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Fare hike nod in panel report

The committee looking into the demand for a bus fare hike has agreed with a panel’s finding that running buses has become costlier by 25 per cent since the last hike, paving the way for another rise in fares.

Sources said the all-party committee, which does not have a representative of the Left and the Congress, would prepare a final report proposing a hike in sync with the rise in the operation cost of the buses. The report will be placed before chief minister Mamata Banerjee.

The chairman of the committee, education minister Partha Chatterjee, is likely to hand over the report to the chief minister by next week.

“The all-party committee has accepted in principle the expert panel’s conclusion that the operation cost of running buses has risen by 25 per cent rise since the last hike. This means the panel has agreed to a fare hike,” said a committee member. “The details, like whether the hike would be stage-wise or not, are yet to be worked out. It will be the chief minister’s call.”

Minister Chatterjee, however, refused to say whether his committee was going to recommend a hike.

“Fare hikes can’t happen in isolation. The comfort of passengers has to be taken into account. Let’s see,” he said.

The seven-member committee — including SUCI’s Tarun Naskar and former CPM leader Abdur Rezzak Mollah — was set up on July 3 to study private bus operators’ demand for a fare hike.

The all-party committee later set up an expert committee, headed by transport secretary Alapan Bandyopadhyay, to find out whether the bus operators could survive without an immediate hike. Automobile engineers and transportation experts were members of the second committee.

The expert committee studied all documents submitted by private operators and concluded that the operation cost had shot up by around 25 per cent since the fares were last revised in November 2012.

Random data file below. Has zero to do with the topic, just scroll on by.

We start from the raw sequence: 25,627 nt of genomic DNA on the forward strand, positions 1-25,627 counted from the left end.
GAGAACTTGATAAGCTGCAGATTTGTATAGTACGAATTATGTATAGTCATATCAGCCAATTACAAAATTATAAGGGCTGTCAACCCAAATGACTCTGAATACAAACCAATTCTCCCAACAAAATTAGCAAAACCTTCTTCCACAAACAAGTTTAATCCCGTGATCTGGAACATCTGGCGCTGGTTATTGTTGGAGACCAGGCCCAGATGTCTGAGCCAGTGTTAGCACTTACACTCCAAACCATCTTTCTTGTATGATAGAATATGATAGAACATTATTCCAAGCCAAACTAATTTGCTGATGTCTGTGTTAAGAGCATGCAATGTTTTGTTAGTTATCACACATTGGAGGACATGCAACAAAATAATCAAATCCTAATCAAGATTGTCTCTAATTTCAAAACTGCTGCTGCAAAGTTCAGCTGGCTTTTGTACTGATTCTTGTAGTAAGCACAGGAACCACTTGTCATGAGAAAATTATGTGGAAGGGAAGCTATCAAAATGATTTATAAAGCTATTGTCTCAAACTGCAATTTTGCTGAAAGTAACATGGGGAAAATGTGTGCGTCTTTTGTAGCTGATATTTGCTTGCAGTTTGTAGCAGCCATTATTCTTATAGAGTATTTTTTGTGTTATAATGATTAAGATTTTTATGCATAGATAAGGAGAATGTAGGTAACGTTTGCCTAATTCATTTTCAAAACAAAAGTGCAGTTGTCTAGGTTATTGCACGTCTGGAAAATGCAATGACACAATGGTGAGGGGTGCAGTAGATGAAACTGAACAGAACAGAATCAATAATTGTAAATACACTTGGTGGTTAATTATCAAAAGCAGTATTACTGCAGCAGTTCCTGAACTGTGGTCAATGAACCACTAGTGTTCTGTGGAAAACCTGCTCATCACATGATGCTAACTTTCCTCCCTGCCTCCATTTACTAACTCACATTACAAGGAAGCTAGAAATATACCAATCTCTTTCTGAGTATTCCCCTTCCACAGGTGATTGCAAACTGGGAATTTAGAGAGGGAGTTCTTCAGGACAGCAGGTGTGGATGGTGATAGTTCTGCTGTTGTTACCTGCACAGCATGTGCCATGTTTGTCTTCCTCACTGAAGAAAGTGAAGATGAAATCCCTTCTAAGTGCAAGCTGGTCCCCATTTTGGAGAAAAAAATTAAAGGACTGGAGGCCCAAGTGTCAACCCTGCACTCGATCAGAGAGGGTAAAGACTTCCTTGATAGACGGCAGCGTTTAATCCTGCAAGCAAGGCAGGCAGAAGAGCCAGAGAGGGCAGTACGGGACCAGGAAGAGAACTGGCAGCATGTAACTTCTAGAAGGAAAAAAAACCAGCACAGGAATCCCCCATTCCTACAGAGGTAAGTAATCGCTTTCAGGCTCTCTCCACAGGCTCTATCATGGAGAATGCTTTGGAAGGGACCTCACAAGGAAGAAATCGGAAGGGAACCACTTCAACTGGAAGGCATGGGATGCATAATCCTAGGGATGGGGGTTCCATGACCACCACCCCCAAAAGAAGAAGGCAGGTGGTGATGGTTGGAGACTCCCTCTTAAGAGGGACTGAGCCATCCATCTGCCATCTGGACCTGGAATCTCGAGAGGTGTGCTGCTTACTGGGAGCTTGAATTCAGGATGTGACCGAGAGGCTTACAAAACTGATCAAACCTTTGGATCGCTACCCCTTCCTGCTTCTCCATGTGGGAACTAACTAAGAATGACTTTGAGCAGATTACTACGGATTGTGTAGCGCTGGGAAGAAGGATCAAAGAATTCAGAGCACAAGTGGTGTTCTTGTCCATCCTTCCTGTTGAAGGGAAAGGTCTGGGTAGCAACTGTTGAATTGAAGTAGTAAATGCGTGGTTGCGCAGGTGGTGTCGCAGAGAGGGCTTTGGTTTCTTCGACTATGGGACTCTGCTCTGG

The expert committee, however, has not recommended any hike. “That is not within the purview of the committee,” said an official.

The Mamata Banerjee government’s decision in November 2012 to raise bus fares by Re 1 across the board had drawn protests from operators, who had been demanding a raise for every stage.

Since May, private operators started raising their pitch for a hike, writing first to transport minister Madan Mitra and then to the chief minister, seeking a meeting to discuss their problems.

As the government continued to avoid the issue, the operators threatened to go on a 72-hour strike. The government finally reacted by setting up an all-party committee.

The chief minister had in June admitted in the Assembly that her government was under pressure to increase bus fares.

Without mentioning the hike in petrol and diesel prices, Mamata had said: “What can I do if the Centre increases prices over and over again. So I have asked (transport minister) Madan Mitra to set up an all-party committee. Let them give an opinion and we will act accordingly.”

Tapan Bandyopadhyay, of the Joint Council of Bus Syndicates, the largest body of private bus operators in Bengal, said: “We are keeping our fingers crossed. If the hike is not what we have been demanding, private operators would think twice before running buses.”

Insiders said the government would make the norms for issuing permits to bus operators more stringent. “The thrust will be on ensuring that the buses are comfortable and roadworthy,” said a source.